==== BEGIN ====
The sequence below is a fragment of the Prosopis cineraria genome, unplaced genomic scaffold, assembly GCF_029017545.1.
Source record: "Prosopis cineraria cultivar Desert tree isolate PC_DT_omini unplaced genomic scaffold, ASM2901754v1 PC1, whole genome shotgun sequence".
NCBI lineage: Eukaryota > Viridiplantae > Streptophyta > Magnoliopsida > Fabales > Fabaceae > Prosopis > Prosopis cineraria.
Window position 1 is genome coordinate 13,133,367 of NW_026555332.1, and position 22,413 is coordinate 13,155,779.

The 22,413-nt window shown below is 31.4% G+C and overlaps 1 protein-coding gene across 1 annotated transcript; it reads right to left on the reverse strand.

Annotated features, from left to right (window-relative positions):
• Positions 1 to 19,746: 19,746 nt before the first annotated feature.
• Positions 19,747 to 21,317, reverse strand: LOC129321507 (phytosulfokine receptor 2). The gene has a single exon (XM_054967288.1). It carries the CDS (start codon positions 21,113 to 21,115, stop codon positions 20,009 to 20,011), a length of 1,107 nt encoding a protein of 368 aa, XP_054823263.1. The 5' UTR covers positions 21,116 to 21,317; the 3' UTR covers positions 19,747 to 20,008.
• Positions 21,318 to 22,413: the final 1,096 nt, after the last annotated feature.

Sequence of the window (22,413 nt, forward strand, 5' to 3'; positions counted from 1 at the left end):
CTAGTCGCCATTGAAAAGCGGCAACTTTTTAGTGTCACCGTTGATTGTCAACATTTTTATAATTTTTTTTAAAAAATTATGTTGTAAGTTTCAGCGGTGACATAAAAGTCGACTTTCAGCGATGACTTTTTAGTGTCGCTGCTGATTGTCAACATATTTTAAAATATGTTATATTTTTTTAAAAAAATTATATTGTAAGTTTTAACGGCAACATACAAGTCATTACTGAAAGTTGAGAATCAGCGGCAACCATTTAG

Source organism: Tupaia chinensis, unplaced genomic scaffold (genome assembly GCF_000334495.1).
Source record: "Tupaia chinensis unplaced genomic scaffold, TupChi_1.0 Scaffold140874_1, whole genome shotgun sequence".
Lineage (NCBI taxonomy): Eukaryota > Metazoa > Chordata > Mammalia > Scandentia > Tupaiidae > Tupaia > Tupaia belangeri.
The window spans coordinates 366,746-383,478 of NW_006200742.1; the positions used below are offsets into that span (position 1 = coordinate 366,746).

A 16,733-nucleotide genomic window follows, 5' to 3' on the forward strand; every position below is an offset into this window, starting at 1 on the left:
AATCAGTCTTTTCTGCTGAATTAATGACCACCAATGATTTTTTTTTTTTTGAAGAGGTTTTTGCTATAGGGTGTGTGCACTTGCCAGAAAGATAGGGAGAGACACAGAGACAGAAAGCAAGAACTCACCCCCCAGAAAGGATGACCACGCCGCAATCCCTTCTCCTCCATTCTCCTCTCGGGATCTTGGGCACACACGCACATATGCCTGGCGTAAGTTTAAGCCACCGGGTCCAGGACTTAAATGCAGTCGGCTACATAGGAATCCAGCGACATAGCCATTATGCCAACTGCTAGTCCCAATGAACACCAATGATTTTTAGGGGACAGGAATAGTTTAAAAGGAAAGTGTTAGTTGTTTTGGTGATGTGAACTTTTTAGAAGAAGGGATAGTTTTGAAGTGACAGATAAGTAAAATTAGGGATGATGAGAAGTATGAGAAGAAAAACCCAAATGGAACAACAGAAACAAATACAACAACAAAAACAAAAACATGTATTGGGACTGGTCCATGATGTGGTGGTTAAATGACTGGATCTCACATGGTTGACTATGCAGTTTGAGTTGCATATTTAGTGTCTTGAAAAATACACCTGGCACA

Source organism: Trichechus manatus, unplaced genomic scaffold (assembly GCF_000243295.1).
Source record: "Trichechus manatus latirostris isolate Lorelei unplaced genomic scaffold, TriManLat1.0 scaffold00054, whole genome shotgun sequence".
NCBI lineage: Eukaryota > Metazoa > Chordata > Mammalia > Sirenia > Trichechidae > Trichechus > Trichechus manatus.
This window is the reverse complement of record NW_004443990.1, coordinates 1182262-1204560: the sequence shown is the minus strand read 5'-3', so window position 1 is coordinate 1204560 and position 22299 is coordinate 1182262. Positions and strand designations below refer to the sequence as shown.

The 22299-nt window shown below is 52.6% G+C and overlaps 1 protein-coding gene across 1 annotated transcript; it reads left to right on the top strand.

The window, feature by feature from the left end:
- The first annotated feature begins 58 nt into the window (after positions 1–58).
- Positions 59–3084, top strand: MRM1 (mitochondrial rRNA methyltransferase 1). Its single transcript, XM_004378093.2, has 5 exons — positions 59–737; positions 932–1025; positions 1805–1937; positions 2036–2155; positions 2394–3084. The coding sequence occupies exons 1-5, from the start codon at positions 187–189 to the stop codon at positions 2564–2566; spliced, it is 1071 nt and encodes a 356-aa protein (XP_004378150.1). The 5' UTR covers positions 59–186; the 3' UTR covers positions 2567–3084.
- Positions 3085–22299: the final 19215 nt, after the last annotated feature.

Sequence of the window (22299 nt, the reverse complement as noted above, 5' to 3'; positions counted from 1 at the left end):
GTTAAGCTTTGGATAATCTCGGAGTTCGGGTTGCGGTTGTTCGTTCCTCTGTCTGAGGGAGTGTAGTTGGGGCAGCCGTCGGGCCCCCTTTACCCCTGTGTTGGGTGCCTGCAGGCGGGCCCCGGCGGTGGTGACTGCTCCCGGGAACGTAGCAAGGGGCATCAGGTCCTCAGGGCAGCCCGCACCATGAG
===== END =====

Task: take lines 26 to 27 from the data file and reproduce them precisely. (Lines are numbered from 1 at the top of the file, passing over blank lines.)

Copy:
- Positions 3085–22299: the final 19215 nt, after the last annotated feature.

Sequence of the window (22299 nt, the reverse complement as noted above, 5' to 3'; positions counted from 1 at the left end):